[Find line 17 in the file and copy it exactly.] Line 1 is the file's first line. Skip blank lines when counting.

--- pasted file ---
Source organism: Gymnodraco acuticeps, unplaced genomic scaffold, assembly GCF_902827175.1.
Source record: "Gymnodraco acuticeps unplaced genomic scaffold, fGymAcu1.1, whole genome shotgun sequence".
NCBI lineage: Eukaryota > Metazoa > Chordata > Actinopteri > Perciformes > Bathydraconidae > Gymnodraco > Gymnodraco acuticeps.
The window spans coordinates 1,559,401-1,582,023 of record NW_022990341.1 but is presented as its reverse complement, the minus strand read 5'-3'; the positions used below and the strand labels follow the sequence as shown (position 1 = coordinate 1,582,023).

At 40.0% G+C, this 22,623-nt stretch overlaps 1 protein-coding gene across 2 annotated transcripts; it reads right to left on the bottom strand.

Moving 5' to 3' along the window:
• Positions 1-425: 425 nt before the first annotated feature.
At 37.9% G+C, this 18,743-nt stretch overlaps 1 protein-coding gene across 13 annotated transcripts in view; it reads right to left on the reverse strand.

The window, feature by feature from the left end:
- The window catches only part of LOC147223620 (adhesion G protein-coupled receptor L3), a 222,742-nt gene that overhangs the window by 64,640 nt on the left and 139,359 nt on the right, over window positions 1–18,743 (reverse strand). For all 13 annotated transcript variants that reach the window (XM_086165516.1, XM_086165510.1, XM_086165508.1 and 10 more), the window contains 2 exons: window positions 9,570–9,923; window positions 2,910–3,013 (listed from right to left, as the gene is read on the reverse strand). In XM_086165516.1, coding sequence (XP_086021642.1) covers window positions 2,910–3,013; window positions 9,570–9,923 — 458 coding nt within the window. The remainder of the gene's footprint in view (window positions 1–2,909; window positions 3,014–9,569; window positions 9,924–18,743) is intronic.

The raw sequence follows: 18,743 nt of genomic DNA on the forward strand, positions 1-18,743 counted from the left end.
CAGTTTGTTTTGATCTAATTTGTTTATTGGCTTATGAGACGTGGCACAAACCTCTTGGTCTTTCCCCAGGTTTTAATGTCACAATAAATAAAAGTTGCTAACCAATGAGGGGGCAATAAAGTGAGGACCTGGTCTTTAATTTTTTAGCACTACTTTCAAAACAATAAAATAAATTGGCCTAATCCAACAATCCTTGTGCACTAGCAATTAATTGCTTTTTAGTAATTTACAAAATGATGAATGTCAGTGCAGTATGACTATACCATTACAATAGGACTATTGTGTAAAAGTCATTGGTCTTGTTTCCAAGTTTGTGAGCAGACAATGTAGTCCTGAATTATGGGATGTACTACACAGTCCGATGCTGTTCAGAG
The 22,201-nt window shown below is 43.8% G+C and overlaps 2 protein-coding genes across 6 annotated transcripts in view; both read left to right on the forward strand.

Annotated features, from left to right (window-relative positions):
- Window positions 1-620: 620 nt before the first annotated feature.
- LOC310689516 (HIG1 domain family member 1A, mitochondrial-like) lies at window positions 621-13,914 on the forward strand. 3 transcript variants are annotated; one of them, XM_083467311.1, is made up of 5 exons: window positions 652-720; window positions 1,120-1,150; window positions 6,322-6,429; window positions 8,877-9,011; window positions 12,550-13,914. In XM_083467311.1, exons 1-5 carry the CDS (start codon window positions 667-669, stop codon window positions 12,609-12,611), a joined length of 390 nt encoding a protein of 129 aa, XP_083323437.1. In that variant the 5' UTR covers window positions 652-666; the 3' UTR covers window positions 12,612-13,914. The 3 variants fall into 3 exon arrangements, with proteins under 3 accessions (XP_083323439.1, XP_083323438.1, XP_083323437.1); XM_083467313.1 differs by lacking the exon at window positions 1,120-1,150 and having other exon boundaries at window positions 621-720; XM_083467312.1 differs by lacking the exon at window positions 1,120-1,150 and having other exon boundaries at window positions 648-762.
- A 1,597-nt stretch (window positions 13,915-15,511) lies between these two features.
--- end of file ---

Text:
- A 1,597-nt stretch (window positions 13,915-15,511) lies between these two features.